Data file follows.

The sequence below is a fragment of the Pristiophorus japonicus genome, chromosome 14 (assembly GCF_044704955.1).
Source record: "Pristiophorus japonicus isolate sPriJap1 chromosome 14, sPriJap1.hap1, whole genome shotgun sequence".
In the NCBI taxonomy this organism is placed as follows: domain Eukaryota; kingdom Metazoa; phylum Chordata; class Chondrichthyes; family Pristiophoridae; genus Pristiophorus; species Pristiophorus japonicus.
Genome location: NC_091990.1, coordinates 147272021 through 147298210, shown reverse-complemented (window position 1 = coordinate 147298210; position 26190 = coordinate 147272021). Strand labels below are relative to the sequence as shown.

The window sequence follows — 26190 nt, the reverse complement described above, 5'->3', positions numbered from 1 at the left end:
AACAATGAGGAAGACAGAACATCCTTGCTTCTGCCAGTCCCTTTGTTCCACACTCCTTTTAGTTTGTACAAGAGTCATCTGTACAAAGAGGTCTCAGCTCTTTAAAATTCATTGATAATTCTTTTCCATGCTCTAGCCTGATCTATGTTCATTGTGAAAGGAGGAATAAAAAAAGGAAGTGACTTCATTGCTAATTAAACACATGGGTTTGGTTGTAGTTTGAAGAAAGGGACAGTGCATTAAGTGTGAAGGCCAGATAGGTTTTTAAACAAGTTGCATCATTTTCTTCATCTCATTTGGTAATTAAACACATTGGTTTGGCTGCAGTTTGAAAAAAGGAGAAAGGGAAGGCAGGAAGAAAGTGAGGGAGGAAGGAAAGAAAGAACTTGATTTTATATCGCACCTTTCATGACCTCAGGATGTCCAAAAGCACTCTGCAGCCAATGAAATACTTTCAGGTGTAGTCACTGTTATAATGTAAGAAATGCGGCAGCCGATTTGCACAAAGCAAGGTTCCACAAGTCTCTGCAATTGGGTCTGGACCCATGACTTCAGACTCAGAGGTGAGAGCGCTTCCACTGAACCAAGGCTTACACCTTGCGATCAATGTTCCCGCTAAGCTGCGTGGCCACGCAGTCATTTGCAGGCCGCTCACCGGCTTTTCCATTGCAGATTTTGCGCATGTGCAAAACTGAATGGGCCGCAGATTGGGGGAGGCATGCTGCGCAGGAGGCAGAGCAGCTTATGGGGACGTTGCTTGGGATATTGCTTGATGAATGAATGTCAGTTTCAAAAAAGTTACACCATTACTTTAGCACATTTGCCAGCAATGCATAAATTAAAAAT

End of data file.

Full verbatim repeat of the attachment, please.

The sequence below is a fragment of the Pristiophorus japonicus genome, chromosome 14 (assembly GCF_044704955.1).
Source record: "Pristiophorus japonicus isolate sPriJap1 chromosome 14, sPriJap1.hap1, whole genome shotgun sequence".
In the NCBI taxonomy this organism is placed as follows: domain Eukaryota; kingdom Metazoa; phylum Chordata; class Chondrichthyes; family Pristiophoridae; genus Pristiophorus; species Pristiophorus japonicus.
Genome location: NC_091990.1, coordinates 147272021 through 147298210, shown reverse-complemented (window position 1 = coordinate 147298210; position 26190 = coordinate 147272021). Strand labels below are relative to the sequence as shown.

The window sequence follows — 26190 nt, the reverse complement described above, 5'->3', positions numbered from 1 at the left end:
AACAATGAGGAAGACAGAACATCCTTGCTTCTGCCAGTCCCTTTGTTCCACACTCCTTTTAGTTTGTACAAGAGTCATCTGTACAAAGAGGTCTCAGCTCTTTAAAATTCATTGATAATTCTTTTCCATGCTCTAGCCTGATCTATGTTCATTGTGAAAGGAGGAATAAAAAAAGGAAGTGACTTCATTGCTAATTAAACACATGGGTTTGGTTGTAGTTTGAAGAAAGGGACAGTGCATTAAGTGTGAAGGCCAGATAGGTTTTTAAACAAGTTGCATCATTTTCTTCATCTCATTTGGTAATTAAACACATTGGTTTGGCTGCAGTTTGAAAAAAGGAGAAAGGGAAGGCAGGAAGAAAGTGAGGGAGGAAGGAAAGAAAGAACTTGATTTTATATCGCACCTTTCATGACCTCAGGATGTCCAAAAGCACTCTGCAGCCAATGAAATACTTTCAGGTGTAGTCACTGTTATAATGTAAGAAATGCGGCAGCCGATTTGCACAAAGCAAGGTTCCACAAGTCTCTGCAATTGGGTCTGGACCCATGACTTCAGACTCAGAGGTGAGAGCGCTTCCACTGAACCAAGGCTTACACCTTGCGATCAATGTTCCCGCTAAGCTGCGTGGCCACGCAGTCATTTGCAGGCCGCTCACCGGCTTTTCCATTGCAGATTTTGCGCATGTGCAAAACTGAATGGGCCGCAGATTGGGGGAGGCATGCTGCGCAGGAGGCAGAGCAGCTTATGGGGACGTTGCTTGGGATATTGCTTGATGAATGAATGTCAGTTTCAAAAAAGTTACACCATTACTTTAGCACATTTGCCAGCAATGCATAAATTAAAAAT